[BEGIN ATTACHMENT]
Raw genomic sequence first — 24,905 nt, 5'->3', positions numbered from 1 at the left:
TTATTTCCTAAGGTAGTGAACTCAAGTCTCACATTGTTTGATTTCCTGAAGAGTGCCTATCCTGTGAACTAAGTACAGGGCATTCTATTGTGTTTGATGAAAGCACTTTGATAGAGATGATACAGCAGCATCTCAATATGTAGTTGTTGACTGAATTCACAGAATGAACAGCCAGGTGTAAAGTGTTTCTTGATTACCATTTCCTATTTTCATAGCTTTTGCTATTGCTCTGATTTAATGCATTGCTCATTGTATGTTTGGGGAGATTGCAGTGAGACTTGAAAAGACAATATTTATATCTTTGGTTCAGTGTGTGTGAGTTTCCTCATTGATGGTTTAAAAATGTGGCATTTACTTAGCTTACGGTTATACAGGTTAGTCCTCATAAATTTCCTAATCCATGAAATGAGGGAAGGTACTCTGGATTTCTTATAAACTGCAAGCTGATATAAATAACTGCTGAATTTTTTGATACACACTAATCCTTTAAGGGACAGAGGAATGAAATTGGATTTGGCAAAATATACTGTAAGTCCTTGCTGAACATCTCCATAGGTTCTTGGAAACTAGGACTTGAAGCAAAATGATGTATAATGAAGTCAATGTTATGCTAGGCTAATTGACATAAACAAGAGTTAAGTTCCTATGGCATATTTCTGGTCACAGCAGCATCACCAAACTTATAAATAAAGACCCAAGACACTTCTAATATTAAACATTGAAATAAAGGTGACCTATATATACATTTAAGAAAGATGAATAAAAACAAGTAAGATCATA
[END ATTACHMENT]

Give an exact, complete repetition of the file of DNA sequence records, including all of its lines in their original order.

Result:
Raw genomic sequence first — 24,905 nt, 5'->3', positions numbered from 1 at the left:
TTATTTCCTAAGGTAGTGAACTCAAGTCTCACATTGTTTGATTTCCTGAAGAGTGCCTATCCTGTGAACTAAGTACAGGGCATTCTATTGTGTTTGATGAAAGCACTTTGATAGAGATGATACAGCAGCATCTCAATATGTAGTTGTTGACTGAATTCACAGAATGAACAGCCAGGTGTAAAGTGTTTCTTGATTACCATTTCCTATTTTCATAGCTTTTGCTATTGCTCTGATTTAATGCATTGCTCATTGTATGTTTGGGGAGATTGCAGTGAGACTTGAAAAGACAATATTTATATCTTTGGTTCAGTGTGTGTGAGTTTCCTCATTGATGGTTTAAAAATGTGGCATTTACTTAGCTTACGGTTATACAGGTTAGTCCTCATAAATTTCCTAATCCATGAAATGAGGGAAGGTACTCTGGATTTCTTATAAACTGCAAGCTGATATAAATAACTGCTGAATTTTTTGATACACACTAATCCTTTAAGGGACAGAGGAATGAAATTGGATTTGGCAAAATATACTGTAAGTCCTTGCTGAACATCTCCATAGGTTCTTGGAAACTAGGACTTGAAGCAAAATGATGTATAATGAAGTCAATGTTATGCTAGGCTAATTGACATAAACAAGAGTTAAGTTCCTATGGCATATTTCTGGTCACAGCAGCATCACCAAACTTATAAATAAAGACCCAAGACACTTCTAATATTAAACATTGAAATAAAGGTGACCTATATATACATTTAAGAAAGATGAATAAAAACAAGTAAGATCATA